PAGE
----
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275647 Posts in 27717 Topics by 4285 Members Latest Member: - Jason DAngelo Most online today: 255 - most online ever: 429 (November 03, 2007, 04:35:43 AM)
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Author Topic: Soothsaying  (Read 8352 times)
Posts: 3453

« Reply #15 on: September 15, 2003, 07:52:45 AM »

John, so that's actually not like what Ms. Paxson was doing at all.  In her case, in many of our minds, the characters she was playing (dead ancestors, gods' messengers, even a god, as you remember) had independent existance and predated her.  She wasn't "playing" them, she was communicating with them, objectively.  In a lot of ways, to a lot of the supplicants, thinking that she were just using roleplaying to pass on her own human wisdom would rob her answers of validity.

It sounds like you wouldn't take that position wrt your magically significant characters, though.



Posts: 2807

« Reply #16 on: September 15, 2003, 11:55:33 AM »

Hello, my name is "Wet Blanket" and I have invited myself to this party.

Now I think theres huge relationship between posession, or perhaps "posession", ritual, and RPG.  Having dabbled exploratively myself, I've performed the odd ritual here and there in my youth, but as my confidence in atheism grew I developed a slightly different perception.

Very much like the discussion of whether or not characters exist, I would tend to see the similarity between RP and the above phenomenon as the priest, or performer (and I strongly agree with that comparison in all three cases) strengthening their performance through the adoption of a persona.  With conviction, but not much more actual reality than that of a method actor.  The performer is selling a product that, fundamentally, does not exist, and so the pitch relies strongly on the real or apparent conviction of the seller.  Modern advertising proceeds along a similar course.  I think its entirely possible for the posession, or the perception of supernatural presence, to arise from this source.  The playing of a character to the point that it appears to be a real alternative mentality would be a marvellous device for this purpose, I contend.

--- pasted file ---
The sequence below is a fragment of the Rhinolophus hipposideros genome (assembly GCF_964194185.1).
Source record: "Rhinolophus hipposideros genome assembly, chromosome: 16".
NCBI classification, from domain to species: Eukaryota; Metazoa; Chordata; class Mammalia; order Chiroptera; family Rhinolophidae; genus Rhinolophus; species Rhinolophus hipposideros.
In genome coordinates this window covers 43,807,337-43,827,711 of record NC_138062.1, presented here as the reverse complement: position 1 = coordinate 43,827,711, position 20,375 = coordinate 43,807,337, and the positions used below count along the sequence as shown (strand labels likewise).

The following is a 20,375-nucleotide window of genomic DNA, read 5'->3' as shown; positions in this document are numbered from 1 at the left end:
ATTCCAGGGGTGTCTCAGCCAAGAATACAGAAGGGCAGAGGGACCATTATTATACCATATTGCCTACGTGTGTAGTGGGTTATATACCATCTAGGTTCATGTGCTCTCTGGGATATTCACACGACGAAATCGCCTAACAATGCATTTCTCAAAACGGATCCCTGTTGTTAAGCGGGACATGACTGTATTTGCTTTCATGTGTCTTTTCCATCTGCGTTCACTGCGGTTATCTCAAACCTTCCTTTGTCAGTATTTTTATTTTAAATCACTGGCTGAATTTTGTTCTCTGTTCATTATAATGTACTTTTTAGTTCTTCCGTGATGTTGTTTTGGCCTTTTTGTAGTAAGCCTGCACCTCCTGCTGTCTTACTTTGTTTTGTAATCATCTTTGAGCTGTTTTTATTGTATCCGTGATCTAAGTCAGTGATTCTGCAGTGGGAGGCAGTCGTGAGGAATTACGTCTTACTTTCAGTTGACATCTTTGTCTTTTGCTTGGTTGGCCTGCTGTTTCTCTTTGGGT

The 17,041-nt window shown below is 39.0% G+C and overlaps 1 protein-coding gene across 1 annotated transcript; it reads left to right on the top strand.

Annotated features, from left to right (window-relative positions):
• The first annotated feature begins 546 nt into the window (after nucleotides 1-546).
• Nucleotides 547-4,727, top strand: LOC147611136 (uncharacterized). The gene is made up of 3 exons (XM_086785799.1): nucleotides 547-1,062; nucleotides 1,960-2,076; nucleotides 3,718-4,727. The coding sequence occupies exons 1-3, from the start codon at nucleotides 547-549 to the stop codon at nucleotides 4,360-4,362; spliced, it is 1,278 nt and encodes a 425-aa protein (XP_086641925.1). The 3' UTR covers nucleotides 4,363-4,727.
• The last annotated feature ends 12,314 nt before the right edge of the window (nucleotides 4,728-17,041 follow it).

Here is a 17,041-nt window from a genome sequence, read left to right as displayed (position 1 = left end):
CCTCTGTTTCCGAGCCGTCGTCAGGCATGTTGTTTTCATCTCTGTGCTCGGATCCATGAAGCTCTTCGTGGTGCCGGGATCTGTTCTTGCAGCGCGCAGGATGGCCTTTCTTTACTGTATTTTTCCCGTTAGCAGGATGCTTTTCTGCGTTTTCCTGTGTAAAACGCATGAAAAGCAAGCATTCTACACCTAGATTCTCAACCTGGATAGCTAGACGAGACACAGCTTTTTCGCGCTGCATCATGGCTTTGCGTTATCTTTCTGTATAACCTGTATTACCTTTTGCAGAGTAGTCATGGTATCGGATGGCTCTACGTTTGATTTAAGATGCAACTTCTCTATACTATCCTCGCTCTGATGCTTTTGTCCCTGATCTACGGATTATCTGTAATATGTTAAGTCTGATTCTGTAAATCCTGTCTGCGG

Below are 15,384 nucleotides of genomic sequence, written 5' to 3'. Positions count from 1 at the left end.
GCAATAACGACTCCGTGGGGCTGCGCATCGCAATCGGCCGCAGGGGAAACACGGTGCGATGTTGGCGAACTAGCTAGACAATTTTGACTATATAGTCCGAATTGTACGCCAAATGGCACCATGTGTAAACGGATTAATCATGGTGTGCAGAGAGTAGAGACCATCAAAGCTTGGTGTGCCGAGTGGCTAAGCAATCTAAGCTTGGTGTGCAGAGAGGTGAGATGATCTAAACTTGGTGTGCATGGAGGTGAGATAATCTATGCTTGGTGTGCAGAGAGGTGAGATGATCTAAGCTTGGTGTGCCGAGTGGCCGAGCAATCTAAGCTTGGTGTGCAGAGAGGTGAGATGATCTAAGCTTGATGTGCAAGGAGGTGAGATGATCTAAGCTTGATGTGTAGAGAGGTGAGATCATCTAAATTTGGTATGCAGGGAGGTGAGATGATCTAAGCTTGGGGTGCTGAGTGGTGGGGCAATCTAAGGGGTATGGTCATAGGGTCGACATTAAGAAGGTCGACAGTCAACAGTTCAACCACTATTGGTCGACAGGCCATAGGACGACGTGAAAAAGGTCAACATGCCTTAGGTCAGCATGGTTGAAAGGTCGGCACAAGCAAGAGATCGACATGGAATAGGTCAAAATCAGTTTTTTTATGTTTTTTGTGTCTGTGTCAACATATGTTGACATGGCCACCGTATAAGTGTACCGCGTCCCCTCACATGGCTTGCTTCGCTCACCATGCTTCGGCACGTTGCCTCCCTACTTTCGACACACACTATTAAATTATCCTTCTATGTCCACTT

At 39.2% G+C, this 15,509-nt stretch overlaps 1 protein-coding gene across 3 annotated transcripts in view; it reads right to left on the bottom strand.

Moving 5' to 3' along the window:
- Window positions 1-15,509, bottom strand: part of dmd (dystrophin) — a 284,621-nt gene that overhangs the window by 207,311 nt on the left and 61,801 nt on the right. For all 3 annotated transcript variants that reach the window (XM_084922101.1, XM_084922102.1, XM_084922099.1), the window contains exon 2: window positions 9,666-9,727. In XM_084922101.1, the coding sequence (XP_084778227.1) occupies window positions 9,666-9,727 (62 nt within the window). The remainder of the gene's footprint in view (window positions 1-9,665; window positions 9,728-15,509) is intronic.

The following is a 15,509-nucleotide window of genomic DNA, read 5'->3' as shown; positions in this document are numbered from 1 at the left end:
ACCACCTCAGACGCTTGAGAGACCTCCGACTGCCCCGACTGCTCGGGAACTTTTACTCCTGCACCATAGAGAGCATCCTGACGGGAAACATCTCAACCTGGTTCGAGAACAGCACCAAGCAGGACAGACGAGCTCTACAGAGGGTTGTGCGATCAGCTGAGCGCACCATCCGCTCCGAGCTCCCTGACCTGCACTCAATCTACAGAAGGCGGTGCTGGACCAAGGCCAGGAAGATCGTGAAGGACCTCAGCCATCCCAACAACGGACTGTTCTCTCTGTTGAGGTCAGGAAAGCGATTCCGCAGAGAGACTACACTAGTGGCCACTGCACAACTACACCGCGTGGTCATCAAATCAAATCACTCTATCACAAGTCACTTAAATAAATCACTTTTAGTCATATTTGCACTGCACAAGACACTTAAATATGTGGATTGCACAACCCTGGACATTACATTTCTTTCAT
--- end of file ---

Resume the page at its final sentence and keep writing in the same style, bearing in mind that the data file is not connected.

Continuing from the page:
Jack Chick was both right and wrong - right to see true magic and ritual, wrong to see supernatural effect or relevance.

Impeach the bomber boys:

"He who loves practice without theory is like the sailor who boards ship without a rudder and compass and never knows where he may cast."
- Leonardo da Vinci

Posts: 250


« Reply #17 on: September 22, 2003, 01:38:29 PM »

After the ritual (a See, from the Norse tradition of oracle/mediumn magick), I talked with Ms. Paxson about her experience of the rite. She said it was oddly detached - she had awareness of the present world, but as if seen through a lense, and the voices though clear felt distant. She was aware of the questions and of her answers, but the thought process was not entirely her own as it would be normaly.

 In context of this discussion, this phenomena reminds me of times when I am deeply in character and suddenly I know things only my character would know, that I would not have discovered if I was just casually chatting about my character.  Similarly, the times when things arise out of play that are far more intense and interesting than we could have consciously planned.

On another hand, the whole 'magical thinking' that early role-playing (aka 'pretend') contains is fascinating and may bear on this thread. The gist is that young children can enter their pretending so deeply that the experiences become emotionally and psycologically real to the child. On some levels, the child knows the imaginary from the waking world, and on others, you better not sit on Mapoey the Wonder Monkey by accident just because he's invisible.
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